Premium Chessgames Member
  zanzibar: Ah, I see, he's got the "I just won Berlin" shine.
Premium Chessgames Member
  zanzibar: I always thought this one was rather grand:

(Maybe it's the hat?)

Premium Chessgames Member
  Tabanus: <z> That's a good one too, but not the one I found in ILN, 8 Oct 1881 (via the steadily improving http://www.britishnewspaperarchive.... who are constantly adding new periodicals). Oh, please, don't have me go through the OneNote (or whatever it was) process again.
Premium Chessgames Member
  zanzibar: What's the OneNote process?
Premium Chessgames Member
  Tabanus: Nah it was something else. The process of taking a screenshot and then making it available on the web. I did it a year or three back, and you told me how.
Premium Chessgames Member
  zanzibar: <Tab> I really can't imagine doing my research without being able to save snippets of text and pictures.

Certainly for visuals/portraits out of the old magazines and newspapers.

Of course, most of them go into various folders for personal use - but very many make their way to both <CG> and Zanchess.

You should start your own blog - it could be in Norwegian and showcase your research/writing, in addition to being a launching-pad for <CG> contributions.


Premium Chessgames Member
  Tabanus: My website would go stale after some years.
Jul-17-17  Sally Simpson: I was reading 'The Story of the Dundee Chess Club' by Peter Walsh.

The famous story about Blackburne taking a drink en passant apparently took place in Dundee in 1911.

The piece on page 29 starts off with "The following true story illustrates the good fellowship between him [Blackburne] and the Dundee players."

It continues with Blackburne taking a drink by mistake and then being jokingly forgiven. Then comes the famous en passant quip. He is giving another drink and another then Blackburne leaves a piece en prise and resigns.

Blackburne liked Dundee. Between 1897 and 1911 he visited the club every year bar 1910 to play simuls and give a lecture.

Premium Chessgames Member
  zanzibar: <My website would go stale after some years.>

Perhaps, but so does pretty much every website, though some might last as long as a good bottle of whiskey. The real idea is to get a framework out there which others will copy and propagate.

<jnpope>'s site is one I hope lasts a long, long time.

What happens to <Winter>'s site will be interesting. <CG> will be OK as long as Daniel is around I think, but it will always run the risk of going the way ChessCafe did.

Premium Chessgames Member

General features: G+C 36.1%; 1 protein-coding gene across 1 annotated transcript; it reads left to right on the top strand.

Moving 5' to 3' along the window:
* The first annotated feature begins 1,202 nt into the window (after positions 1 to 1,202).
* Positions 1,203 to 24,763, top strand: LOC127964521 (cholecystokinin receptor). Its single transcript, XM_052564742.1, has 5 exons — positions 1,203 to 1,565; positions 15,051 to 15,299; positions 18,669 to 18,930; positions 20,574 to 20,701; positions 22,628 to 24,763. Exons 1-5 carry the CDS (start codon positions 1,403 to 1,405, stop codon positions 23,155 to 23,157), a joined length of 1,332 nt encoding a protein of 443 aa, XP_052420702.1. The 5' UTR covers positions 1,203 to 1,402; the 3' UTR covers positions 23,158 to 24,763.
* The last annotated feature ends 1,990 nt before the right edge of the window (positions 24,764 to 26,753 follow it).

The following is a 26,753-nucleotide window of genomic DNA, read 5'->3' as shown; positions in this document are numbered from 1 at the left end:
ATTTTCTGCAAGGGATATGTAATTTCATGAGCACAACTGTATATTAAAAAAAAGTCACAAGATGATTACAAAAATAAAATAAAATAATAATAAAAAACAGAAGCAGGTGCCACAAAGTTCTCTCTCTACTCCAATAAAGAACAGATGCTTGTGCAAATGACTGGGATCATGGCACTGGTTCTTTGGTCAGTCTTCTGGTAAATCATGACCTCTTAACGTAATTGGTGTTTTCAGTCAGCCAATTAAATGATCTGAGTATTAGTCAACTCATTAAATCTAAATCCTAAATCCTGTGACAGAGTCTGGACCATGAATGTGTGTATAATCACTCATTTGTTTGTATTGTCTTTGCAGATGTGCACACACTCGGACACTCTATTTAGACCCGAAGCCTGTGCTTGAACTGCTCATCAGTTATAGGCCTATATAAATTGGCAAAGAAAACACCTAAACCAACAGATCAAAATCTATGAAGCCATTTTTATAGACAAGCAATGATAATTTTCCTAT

MissScarlett: Glory is fleeting but obscurity is forever.
Premium Chessgames Member
  zanzibar: Entropy wins in the end.
Premium Chessgames Member
  zanzibar: <Blackburne was a stone worker>

Premium Chessgames Member
  MissScarlett: <We're all indebted to Harding for his wonderful biography.>

But not enough to buy a copy.

Premium Chessgames Member
  zanzibar: <<Missy> But not enough to buy a copy.>

I know this is an attempt at a snarky-knock, but really, it's rather presumptuous of <Missy> to represent Dr. Harding.

The good doctor and I have a reciprocal relation - he's able to use my research, like the stone worker find.

But let's examine the role of <Missy> to complain about $$ or ... given his complaining about <ChessBase> policies,

Nils Grandelius (kibitz #72)

or his outright solicitation of <CG> funding for personal gain,

Kibitzer's Café (kibitz #222074)
Santa Claus (kibitz #1881)
Karpov - Fischer World Championship Match (1975) (kibitz #3233)

or his unending reliance of <Tab> for genealogical research:

Biographer Bistro (kibitz #17487)
Biographer Bistro (kibitz #17238)
Biographer Bistro (kibitz #17059)

How could anyone think <MissS> was <Edward Winter> is a bit beyond me.

Premium Chessgames Member
  MissScarlett: <The good doctor and I have a reciprocal relation - he's able to use my research, like the stone worker find.>

I saw this before and was going to let it pass, but isn't that my find?

Joseph Henry Blackburne (kibitz #182)

I don't know what your game is, but if you annoy me further I'm going to add you to my little black book just below <Edward Winter>.

Premium Chessgames Member
  zanzibar: <MissS> yes, I've updated my blog page to credit you making the find first.

I really only recalled <offramp>'s promise to visit the site from that period of time - and just stumbled across the original article again when doing some research on another topic.

My page didn't really have me making an original find, and while I'd normally put your posts at the top of the page, I think it reads better as is (especially given the fun little drawing of Blackburn aside the article).

Your attribution is at the bottom, in plain-view. Still wondering if Harding ever came across it, and just deemed it not worthy of inclusion, or not creditable enough.